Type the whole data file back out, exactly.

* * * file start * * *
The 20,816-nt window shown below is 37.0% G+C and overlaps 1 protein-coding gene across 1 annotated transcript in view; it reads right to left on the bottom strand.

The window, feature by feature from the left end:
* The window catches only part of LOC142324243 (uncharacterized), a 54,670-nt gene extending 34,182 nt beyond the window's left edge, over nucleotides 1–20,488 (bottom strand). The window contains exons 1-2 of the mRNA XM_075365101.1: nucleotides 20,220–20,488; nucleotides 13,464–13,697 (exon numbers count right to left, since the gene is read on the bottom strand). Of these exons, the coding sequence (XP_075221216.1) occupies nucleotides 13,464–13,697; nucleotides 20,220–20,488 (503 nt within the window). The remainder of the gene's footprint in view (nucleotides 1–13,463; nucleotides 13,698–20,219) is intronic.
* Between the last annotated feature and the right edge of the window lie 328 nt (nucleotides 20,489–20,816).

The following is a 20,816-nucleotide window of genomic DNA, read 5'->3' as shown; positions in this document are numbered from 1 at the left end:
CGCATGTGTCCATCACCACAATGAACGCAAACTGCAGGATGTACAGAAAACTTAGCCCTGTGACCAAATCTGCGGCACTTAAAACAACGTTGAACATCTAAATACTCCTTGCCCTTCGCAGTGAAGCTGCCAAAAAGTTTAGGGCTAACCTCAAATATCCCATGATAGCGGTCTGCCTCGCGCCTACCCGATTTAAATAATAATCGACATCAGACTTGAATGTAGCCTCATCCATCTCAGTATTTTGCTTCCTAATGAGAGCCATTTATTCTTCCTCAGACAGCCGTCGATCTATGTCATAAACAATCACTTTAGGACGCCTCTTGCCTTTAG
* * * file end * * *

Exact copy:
The 20,816-nt window shown below is 37.0% G+C and overlaps 1 protein-coding gene across 1 annotated transcript in view; it reads right to left on the bottom strand.

The window, feature by feature from the left end:
* The window catches only part of LOC142324243 (uncharacterized), a 54,670-nt gene extending 34,182 nt beyond the window's left edge, over nucleotides 1–20,488 (bottom strand). The window contains exons 1-2 of the mRNA XM_075365101.1: nucleotides 20,220–20,488; nucleotides 13,464–13,697 (exon numbers count right to left, since the gene is read on the bottom strand). Of these exons, the coding sequence (XP_075221216.1) occupies nucleotides 13,464–13,697; nucleotides 20,220–20,488 (503 nt within the window). The remainder of the gene's footprint in view (nucleotides 1–13,463; nucleotides 13,698–20,219) is intronic.
* Between the last annotated feature and the right edge of the window lie 328 nt (nucleotides 20,489–20,816).

The following is a 20,816-nucleotide window of genomic DNA, read 5'->3' as shown; positions in this document are numbered from 1 at the left end:
CGCATGTGTCCATCACCACAATGAACGCAAACTGCAGGATGTACAGAAAACTTAGCCCTGTGACCAAATCTGCGGCACTTAAAACAACGTTGAACATCTAAATACTCCTTGCCCTTCGCAGTGAAGCTGCCAAAAAGTTTAGGGCTAACCTCAAATATCCCATGATAGCGGTCTGCCTCGCGCCTACCCGATTTAAATAATAATCGACATCAGACTTGAATGTAGCCTCATCCATCTCAGTATTTTGCTTCCTAATGAGAGCCATTTATTCTTCCTCAGACAGCCGTCGATCTATGTCATAAACAATCACTTTAGGACGCCTCTTGCCTTTAG